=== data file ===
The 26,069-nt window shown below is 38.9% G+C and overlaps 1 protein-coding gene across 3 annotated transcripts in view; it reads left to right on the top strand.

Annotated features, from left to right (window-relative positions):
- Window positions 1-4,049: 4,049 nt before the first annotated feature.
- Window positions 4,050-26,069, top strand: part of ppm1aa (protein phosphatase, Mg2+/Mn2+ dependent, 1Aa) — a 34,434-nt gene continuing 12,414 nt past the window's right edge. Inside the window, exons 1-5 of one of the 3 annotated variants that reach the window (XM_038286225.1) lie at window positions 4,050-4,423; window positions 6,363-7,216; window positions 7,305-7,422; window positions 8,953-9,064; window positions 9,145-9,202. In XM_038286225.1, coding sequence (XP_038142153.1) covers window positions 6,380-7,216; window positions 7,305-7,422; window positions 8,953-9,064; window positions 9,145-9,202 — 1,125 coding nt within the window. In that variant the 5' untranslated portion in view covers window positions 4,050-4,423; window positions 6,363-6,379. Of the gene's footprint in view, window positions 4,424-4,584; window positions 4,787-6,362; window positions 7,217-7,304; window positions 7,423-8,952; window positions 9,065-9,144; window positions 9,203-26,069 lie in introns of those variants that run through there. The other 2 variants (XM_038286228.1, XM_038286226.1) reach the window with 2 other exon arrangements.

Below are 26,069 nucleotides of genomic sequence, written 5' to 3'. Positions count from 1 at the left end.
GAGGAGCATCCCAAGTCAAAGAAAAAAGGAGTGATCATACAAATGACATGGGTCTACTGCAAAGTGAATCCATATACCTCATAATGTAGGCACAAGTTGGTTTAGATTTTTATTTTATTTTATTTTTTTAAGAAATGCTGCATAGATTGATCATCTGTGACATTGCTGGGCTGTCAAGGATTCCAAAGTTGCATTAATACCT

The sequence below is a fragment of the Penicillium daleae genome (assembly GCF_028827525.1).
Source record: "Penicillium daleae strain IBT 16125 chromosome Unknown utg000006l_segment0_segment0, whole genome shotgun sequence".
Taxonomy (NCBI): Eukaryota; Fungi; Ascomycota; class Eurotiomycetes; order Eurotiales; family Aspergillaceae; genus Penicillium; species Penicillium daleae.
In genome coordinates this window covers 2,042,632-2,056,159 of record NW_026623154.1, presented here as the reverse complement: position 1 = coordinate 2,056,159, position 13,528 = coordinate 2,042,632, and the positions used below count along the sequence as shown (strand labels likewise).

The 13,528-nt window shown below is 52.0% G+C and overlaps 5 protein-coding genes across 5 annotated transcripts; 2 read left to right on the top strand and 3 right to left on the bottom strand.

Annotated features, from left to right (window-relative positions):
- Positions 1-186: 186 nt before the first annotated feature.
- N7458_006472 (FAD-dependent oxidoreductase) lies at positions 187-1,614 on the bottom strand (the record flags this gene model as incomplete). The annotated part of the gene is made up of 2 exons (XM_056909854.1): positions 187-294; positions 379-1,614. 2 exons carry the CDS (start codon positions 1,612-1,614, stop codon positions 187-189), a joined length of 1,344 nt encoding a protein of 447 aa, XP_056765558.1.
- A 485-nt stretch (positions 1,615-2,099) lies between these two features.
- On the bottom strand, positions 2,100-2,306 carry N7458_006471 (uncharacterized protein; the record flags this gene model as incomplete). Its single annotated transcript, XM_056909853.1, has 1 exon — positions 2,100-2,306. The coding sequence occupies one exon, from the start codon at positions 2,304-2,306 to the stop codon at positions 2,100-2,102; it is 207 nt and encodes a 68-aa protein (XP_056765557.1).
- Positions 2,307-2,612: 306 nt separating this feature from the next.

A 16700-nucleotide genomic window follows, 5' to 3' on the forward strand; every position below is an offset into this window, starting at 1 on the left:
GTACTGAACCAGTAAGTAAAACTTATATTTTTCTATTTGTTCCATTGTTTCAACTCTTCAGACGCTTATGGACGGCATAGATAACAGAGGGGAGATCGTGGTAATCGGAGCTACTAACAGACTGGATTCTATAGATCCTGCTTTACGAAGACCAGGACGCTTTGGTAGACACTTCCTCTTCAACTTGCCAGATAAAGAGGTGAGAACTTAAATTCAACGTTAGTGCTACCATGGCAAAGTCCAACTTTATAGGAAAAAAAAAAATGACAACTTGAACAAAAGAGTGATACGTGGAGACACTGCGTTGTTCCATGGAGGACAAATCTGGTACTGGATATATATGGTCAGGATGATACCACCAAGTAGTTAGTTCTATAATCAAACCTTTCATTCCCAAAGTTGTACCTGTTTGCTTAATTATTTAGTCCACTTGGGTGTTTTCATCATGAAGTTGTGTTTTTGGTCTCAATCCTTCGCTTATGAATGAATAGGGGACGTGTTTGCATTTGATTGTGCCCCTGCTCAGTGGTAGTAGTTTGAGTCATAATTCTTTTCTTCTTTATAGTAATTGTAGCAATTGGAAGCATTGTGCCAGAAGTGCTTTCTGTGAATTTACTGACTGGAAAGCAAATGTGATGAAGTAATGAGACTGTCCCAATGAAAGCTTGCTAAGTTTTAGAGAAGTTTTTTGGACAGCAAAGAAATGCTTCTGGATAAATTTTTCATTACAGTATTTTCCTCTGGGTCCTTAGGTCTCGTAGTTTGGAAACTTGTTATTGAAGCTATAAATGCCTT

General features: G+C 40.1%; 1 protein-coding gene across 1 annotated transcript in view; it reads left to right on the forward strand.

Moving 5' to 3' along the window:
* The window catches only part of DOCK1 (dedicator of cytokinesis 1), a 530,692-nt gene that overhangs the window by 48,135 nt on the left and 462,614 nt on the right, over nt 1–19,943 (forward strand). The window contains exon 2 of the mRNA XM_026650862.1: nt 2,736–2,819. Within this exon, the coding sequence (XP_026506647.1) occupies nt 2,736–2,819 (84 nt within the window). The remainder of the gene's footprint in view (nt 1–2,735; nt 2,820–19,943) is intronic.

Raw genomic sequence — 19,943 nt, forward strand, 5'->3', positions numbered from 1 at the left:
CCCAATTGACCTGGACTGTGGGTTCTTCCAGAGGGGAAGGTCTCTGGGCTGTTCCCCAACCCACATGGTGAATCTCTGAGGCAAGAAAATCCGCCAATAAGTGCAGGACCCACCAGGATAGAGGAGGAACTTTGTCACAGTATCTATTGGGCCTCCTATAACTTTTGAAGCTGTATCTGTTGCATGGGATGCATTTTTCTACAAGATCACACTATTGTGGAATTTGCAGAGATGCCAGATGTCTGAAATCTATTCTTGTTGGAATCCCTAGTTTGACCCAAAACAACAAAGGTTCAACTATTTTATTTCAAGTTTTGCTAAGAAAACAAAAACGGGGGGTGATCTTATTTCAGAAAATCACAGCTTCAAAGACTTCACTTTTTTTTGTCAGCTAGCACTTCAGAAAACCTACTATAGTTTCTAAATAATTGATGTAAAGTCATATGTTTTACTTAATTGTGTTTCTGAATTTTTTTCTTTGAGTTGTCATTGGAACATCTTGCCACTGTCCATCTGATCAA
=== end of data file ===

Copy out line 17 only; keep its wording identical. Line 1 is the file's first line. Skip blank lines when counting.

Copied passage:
- Positions 2,307-2,612: 306 nt separating this feature from the next.